Then the paperwork for the pest treatment came through. No surprise. Instead of a 'full' treatment, all the pest controller had done was a 'stage one' treatment to areas outside the house. Not the area INSIDE the house that was infested! Yes . . . ex-pol agent was there when the controller did the work, and specifically directed the controller to the area outside, despite being with the inspector when the initial infestation was identified.
Back-up plan number one
Time was dragging on, so we enacted back up plan number one – extend the unconditional date. By necessity, this had to be coordinated solicitor to solicitor. Which was just as well, because when we were advised by our solicitor that the vendors had agreed to the extension of seven days, the agent merrily advised us that we had an extension of three days. Really.
And . . .when we sent through our request for a $10,000 reduction to our offer, the vendors' solicitors expressed complete surprise because they had been advised by ex-pol agent that we would be requesting a $2,000 reduction. He was not only lying to us, but his vendors as well.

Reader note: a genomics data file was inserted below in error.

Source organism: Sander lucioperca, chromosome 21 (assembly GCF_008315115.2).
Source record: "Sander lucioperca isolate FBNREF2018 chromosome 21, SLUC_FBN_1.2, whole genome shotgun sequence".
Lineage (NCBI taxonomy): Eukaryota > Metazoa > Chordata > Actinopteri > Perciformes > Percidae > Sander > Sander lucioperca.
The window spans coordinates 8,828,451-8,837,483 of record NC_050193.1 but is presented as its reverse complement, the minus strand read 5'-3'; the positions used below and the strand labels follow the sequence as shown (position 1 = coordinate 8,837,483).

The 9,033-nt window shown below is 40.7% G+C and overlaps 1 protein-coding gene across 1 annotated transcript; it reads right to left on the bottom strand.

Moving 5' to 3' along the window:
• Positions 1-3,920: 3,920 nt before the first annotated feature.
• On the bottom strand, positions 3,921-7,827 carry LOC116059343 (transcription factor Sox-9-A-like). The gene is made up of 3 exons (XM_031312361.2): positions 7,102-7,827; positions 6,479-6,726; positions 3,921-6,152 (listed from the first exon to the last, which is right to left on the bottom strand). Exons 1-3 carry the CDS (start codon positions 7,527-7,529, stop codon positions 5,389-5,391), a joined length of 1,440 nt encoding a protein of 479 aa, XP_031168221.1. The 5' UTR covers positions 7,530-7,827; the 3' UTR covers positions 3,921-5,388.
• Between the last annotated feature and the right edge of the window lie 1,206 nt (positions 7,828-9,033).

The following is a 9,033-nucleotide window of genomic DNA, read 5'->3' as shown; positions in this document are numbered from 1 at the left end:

Now that we were talking to the vendors, we discovered ex-pol agent was also withholding information from them. After the initial building and pest inspections, we had immediately turned over copies of the reports to ex-pol agent, asking that he pass the details on to the vendors. Three weeks later, the vendors politely asked for copies of the reports.
The issues were becoming dangerous, but also predictable. With this in mind our negotiations were directed through more reliable channels and we concluded the matter with a successful purchase. Still have the scars though.
Thankfully, I have met many more fabulous real estate agents than bad – but ex-pol agent demonstrated all the negative characteristics the property buying public attributes to the old style of agents. This agent is active in the market right now – says he sells at least one house per day and has a rent roll of 1,000+. If you want to get his name, I am more than happy to provide it. Just give me a call or send me an email and I will happily share it.